If you are relocating, there are a few points to take into consideration before you start scoping out new areas.
You’ll want to ensure the new office is located somewhere that’s convenient for your employees, clients and suppliers.
1. Is it centrally located and near good transport connections?
2. How will your clients access your new space?
3. Accessibility and visibility are key. If the new building is hidden away down an unmarked side road or tricky to access, couriers, suppliers and even clients may struggle to get to you.
You’ll be spending your working week here so you’ll want to ensure it’s well equipped for the time that you and your staff spend outside of the office. Consider the proximity of the following amenities:
• Good eateries nearby to cater for a variety of lunchtime budgets
• Restaurants for entertaining clients
• Hotels for travelling clients
• Easy access to suppliers and facilities regularly used
• Check for any ongoing or upcoming construction projects taking place. Major builds on your doorstep could be noisy and disruptive for your workforce and give a bad impression to visiting clients.
• Are there any long-term transport modifications/closures planned? Re-routed buses and suspended train or tube stations could cause headaches.
Once you’ve settled on the right location it’s time to decide on the right premises; you’ll need somewhere that allows for change, growth and any future developments.
All workspaces require maintenance, some considerably more than others. A building which constantly raises new problems and issues can be incredibly disruptive and costly over time.
• Be vigilant about checking the condition of the building. Older properties have character but can bring with them issues regarding heating, technology installation and maintenance.
• Get a thorough survey done so you can assess not just the structural integrity of the building but also the quality of the electrics, heating, air conditioning and plumbing.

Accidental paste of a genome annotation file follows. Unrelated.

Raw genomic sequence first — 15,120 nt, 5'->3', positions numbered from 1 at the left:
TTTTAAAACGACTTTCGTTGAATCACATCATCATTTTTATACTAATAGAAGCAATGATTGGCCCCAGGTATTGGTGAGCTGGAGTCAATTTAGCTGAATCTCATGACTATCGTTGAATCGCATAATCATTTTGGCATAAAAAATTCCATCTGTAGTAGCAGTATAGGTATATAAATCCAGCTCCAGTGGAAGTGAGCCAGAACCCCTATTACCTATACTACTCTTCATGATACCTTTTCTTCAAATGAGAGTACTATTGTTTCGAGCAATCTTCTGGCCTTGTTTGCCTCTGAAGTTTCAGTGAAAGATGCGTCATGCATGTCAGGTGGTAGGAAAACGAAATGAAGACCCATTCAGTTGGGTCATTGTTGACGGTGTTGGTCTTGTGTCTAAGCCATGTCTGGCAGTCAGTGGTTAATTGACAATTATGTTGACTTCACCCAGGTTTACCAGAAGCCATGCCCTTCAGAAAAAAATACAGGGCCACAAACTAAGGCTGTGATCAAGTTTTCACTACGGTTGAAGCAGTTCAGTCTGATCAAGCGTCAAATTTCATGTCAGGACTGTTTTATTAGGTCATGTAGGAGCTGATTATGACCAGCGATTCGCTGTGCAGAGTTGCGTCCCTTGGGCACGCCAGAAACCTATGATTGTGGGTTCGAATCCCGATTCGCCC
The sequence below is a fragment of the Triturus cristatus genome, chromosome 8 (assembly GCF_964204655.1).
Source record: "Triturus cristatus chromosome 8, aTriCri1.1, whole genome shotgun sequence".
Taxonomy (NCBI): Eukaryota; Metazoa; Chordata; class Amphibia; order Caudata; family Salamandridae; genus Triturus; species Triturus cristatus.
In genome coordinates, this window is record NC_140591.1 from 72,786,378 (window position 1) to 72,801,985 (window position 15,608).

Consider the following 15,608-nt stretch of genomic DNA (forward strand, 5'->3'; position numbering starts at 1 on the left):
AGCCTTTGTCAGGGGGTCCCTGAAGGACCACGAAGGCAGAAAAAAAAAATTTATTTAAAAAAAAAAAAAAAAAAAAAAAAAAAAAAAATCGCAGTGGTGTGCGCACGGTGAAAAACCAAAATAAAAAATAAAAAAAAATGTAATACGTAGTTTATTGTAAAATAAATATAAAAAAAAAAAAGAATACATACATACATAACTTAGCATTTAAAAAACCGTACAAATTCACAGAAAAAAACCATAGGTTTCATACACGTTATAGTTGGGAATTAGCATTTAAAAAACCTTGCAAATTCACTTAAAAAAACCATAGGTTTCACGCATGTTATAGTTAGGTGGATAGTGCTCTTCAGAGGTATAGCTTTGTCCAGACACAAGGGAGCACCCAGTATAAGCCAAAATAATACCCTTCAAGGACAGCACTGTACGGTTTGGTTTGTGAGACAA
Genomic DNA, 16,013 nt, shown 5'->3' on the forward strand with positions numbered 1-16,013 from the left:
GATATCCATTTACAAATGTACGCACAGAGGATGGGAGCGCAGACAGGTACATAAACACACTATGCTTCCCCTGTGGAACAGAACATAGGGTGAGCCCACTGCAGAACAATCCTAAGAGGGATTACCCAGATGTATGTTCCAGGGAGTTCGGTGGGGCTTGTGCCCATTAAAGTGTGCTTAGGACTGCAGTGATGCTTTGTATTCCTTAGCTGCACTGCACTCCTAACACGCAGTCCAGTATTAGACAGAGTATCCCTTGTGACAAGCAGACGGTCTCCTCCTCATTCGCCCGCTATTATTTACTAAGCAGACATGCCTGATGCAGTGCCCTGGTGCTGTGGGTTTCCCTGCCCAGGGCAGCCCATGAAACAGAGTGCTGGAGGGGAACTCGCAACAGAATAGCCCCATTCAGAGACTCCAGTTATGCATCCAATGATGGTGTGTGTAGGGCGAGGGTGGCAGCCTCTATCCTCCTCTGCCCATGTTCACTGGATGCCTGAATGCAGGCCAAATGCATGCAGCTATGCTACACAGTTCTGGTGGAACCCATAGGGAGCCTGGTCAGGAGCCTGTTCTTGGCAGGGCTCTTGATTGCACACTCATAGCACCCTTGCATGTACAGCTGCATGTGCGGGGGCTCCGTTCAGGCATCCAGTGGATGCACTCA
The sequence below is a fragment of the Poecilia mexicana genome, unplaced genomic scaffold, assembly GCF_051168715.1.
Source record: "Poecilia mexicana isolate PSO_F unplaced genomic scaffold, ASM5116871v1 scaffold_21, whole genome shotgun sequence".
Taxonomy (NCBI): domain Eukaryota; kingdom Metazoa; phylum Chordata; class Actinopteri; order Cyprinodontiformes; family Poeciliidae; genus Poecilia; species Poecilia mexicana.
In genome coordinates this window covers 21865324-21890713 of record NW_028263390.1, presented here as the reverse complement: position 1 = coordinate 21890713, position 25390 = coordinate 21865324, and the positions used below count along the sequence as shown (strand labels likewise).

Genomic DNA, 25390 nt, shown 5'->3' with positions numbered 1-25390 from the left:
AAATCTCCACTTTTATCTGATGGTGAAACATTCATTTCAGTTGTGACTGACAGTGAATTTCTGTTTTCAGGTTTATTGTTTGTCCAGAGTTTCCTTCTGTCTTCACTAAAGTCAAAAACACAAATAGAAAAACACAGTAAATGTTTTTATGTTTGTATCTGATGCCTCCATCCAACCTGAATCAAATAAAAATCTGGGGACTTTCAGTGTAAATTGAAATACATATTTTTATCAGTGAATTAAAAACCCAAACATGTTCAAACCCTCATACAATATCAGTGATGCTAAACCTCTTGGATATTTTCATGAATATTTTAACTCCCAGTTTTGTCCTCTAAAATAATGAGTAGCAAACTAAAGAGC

Staff will be more focused on the important tasks at hand if they don’t have to worry about small, time consuming day-to-day issues (like where to safely store their bike or grab a quick coffee).
• Look for parking and bicycle storage facilities on site or nearby.
• A café area can be great for informal meetings and brainstorms. Will you provide staff with hot and cold food on site? If so, you’ll need to check whether canteen facilities are available or if there’s room to incorporate them.
• If a significant number of staff will be cycling to work or attending corporate functions after hours, shower and changing facilities could be invaluable.
You want to be 100% confident that you’ll be online and raring to go the moment you set foot in the office.
• Check that you’re located close to an exchange as this can dramatically affect Internet connectivity speeds. Will you be using a fibre optic network for blistering fast access? Is available in your area?
• Assess where wiring and cabling should be placed. Ideally flooring will be on a raised level so that you can safely place any cabling hidden away underfoot. This also makes it considerably easier to make upgrades in the future.
• Make sure you will you be able to power your heavy-duty tech and whether this can this be backed up by a reserve supply in case of emergency.
There are a number of practical and legal requirements you’ll want to go over before settling on a space.
• Make sure the building has excellent disabled access points and facilities in line with the Disability Discrimination Act.
• Make sure the building conforms with the latest fire safety regulations. A fire safety risk assessment should help you identify any problems regarding access to fire escapes and precautionary procedures.
• In the event of a breakdown (such as a power cut), what backup systems are in place? Is this something you’d need to consider installing?
Getting the right layout is essential to the smooth running of your business. Make sure your staff have easy access to bathroom and toilet facilities as well as the following:
• Check window placement to see if there’s enough natural light entering the building in the main working areas. What kind of outside space does it overlook?
• Are kitchens already built in? It’s not just food preparation, consider how far staff will have to walk to make the all-important tea round!
• Consider the shape of the rooms and what this means in terms of the available space. Quirky angles and rounded walls will add a certain dynamic to any office but can restrict desk space and storage.
• Think about storage and whether there’s sufficient space for now and the foreseeable future.
• What management fees and service charges are there to take into consideration? Think about whether you’ll really benefit from or use all the facilities on offer.
• How ‘green’ is the building? As well as helping preserve the planet for future generations, a green building is an economical building. Are there meters in place so that you can monitor energy consumption? It is also worth checking whether the building is fully compliant with new building regulations like BREEAM, SKA, Fitwell and WELL Building Standard.